The Apostle Islands National Lakeshore Visitor Center also offered presentations on subjects including the history of the Apostle Islands lighthouses to lighthouses in movies.

Other activities for the week included a concert by Lee Murdock, a musician who has released eight CD/cassettes of Great Lakes music. Artist Randall Peterson, a lighthouse artist who specializes in the technique called pointillism, and woodcarver Kevin Midthun also made appearances. Award-winning master photographer Dale Thomas gave instructions about lighthouse photography on two cruises.

As usual, those who attended expressed a special attachment to lighthouses.

They included Roger and Pam Mueller of Rochester, Minn., who came with their 19-month-old son Graham. Asked why she liked lighthouses, Pam said, “They’re beautiful, kind of a wonderful piece of history, romantic, just real pretty.”

Mary McNab, of Rochester, Minn, a friend of the Muellers who came with them on the trip, said of lighthouses, “I think they’re just beautiful, kind of the beacon of light and the whole symbolism of keeping people safe, coming into shore.” She said this was her first visit to the Apostle Islands. “It’s been very interesting just to see the area and see the lighthouses here.”

As in past years, some cruises to lighthouses were canceled, because of bad weather or high waves. That increases the danger during the transfers between larger vessels to a landing craft that brings people to islands with lighthouses. Those lighthouses are in exposed areas, usually with poor docking facilities.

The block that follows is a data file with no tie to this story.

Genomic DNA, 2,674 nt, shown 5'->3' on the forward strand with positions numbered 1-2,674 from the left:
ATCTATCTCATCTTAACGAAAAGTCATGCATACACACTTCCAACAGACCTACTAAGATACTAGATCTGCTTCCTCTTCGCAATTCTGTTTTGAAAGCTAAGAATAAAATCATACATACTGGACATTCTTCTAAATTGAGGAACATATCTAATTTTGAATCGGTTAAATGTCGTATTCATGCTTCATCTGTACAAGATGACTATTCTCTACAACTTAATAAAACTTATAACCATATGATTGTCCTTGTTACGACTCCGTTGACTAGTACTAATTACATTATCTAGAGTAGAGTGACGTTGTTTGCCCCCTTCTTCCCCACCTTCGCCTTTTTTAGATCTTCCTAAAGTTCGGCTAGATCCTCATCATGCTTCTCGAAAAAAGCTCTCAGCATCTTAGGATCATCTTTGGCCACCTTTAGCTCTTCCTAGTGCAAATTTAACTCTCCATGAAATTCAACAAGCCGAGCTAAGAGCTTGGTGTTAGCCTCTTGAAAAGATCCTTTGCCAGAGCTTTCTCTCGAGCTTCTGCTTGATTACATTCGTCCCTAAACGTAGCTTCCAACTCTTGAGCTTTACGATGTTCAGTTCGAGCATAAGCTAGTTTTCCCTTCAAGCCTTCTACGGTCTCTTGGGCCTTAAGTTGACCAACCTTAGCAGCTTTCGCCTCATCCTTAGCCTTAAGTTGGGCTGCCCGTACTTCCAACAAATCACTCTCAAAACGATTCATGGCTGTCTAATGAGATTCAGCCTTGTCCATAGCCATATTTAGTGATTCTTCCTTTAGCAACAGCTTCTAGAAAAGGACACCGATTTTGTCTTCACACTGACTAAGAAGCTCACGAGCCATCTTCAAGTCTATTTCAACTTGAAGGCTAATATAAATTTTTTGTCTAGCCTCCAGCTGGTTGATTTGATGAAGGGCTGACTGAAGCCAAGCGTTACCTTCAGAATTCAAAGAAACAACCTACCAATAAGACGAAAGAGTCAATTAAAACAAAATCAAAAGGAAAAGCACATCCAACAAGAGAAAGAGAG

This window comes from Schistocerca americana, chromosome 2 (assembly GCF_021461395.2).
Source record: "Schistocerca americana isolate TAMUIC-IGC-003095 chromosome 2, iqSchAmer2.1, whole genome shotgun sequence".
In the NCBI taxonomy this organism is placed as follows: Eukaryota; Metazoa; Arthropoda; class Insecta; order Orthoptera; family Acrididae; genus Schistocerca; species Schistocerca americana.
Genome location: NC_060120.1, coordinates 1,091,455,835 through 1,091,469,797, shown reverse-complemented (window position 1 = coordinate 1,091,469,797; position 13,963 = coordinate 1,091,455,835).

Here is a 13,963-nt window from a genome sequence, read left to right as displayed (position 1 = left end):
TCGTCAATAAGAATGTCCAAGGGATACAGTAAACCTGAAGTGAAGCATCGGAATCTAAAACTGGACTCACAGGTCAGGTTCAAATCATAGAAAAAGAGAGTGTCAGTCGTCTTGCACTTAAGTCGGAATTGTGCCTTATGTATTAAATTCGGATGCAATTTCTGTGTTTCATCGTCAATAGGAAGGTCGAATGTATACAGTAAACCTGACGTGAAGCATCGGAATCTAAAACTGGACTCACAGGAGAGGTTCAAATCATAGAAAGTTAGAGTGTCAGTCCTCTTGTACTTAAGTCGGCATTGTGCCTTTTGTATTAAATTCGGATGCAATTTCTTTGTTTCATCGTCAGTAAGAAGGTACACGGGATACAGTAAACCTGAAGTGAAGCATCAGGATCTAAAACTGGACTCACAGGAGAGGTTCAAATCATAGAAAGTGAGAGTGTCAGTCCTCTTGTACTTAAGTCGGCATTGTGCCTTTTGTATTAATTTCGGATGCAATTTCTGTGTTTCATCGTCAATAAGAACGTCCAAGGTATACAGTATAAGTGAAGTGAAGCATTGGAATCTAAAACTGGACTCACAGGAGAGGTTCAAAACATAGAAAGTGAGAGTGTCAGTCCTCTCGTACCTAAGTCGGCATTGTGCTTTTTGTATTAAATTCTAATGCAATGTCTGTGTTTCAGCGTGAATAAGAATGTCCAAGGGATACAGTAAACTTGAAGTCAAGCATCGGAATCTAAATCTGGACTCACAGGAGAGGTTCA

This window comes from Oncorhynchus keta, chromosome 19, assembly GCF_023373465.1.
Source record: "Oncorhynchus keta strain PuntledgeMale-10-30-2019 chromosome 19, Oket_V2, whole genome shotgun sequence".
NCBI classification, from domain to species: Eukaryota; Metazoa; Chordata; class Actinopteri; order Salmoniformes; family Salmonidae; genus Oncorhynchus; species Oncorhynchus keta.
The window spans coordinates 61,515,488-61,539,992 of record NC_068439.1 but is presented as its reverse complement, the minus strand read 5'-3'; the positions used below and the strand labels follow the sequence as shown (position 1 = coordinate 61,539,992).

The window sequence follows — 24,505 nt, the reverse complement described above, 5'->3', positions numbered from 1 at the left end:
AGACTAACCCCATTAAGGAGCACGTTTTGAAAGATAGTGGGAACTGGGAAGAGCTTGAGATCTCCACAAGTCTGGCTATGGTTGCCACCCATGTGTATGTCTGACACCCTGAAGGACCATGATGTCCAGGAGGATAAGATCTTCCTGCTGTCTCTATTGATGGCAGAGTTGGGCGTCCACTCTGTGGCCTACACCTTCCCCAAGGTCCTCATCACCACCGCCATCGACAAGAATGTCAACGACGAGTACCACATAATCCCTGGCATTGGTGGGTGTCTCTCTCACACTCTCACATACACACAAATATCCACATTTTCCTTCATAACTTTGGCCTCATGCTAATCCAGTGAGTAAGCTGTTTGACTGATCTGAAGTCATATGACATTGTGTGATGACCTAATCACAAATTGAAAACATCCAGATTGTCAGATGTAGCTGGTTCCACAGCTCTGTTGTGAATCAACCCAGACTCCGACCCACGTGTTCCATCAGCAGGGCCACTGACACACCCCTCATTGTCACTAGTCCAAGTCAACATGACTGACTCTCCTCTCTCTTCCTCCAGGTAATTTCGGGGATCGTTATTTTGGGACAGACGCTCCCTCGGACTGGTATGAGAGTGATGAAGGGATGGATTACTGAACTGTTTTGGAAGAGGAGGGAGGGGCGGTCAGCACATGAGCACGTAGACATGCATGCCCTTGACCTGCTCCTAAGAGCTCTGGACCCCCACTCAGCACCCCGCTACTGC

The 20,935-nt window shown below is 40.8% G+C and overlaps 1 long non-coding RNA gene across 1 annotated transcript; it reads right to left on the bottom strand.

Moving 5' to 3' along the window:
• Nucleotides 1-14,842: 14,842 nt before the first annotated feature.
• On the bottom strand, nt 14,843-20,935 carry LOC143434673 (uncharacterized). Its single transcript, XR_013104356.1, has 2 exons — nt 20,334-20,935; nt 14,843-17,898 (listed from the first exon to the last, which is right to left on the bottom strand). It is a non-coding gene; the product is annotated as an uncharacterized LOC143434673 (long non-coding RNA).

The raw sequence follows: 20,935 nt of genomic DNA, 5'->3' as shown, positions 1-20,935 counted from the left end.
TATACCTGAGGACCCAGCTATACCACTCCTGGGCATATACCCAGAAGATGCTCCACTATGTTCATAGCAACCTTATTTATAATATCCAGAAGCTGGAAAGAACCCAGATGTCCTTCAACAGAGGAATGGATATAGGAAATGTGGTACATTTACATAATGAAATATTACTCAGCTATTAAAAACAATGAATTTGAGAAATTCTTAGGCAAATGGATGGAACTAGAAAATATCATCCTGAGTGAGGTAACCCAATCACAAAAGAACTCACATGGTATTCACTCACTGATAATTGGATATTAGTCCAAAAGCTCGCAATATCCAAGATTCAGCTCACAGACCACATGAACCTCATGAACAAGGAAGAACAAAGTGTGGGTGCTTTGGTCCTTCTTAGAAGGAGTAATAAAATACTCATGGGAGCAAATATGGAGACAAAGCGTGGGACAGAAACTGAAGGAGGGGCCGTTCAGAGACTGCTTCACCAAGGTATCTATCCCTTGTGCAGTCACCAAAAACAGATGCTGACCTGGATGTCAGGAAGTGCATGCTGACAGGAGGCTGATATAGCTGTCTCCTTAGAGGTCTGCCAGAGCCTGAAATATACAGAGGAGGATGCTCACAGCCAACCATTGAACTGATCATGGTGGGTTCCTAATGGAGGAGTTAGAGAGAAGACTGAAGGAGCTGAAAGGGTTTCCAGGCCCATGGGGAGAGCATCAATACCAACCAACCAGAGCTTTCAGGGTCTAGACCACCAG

This year, worse-than-normal weather for September boosted the number of cancellations.

“We offered 96 scheduled cruises during the event, and only a small percentage of them actually got canceled,” Grant said. “This year the percentage was a bit higher than last year.”

“Every year it differs. Every year it changes,” Dave Strzok, owner of the Keeper of the Light gift shop and the Apostle Islands Cruise Service, said during the keeper’s dinner. He stressed the need to protect visitors. “We have to make these decisions about safety, so if you don’t get out there, it’s for a good reason,” he said.

For those whose landings were canceled, Grant said the cruise service this year offered a number of afternoon trips past three lighthouses, at Raspberry, Sand and Devils islands. Those “3 Light Non-Stops” did not involve landings.

As for what’s ahead for next year’s celebration, Grant said, “We are still in the planning stages for next year, and I’m not sure what new things we’ll be adding.”

The Sixth Annual Apostle Islands Lighthouse Celebration will be held Sept. 5-26, 2001. The event schedule will be available in January 2001. Those wanting details may write to Keeper of the Light, P.O. Box 990, 19 Front St., Bayfield, WI 54814, call 715-779-5619 or 800-779-4487 or surf the web to www.lighthousecelebration.com.

This story appeared in the November 2000 edition of Lighthouse Digest Magazine. The print edition contains more stories than our internet edition, and each story generally contains more photographs - often many more - in the print edition. For subscription information about the print edition, click here.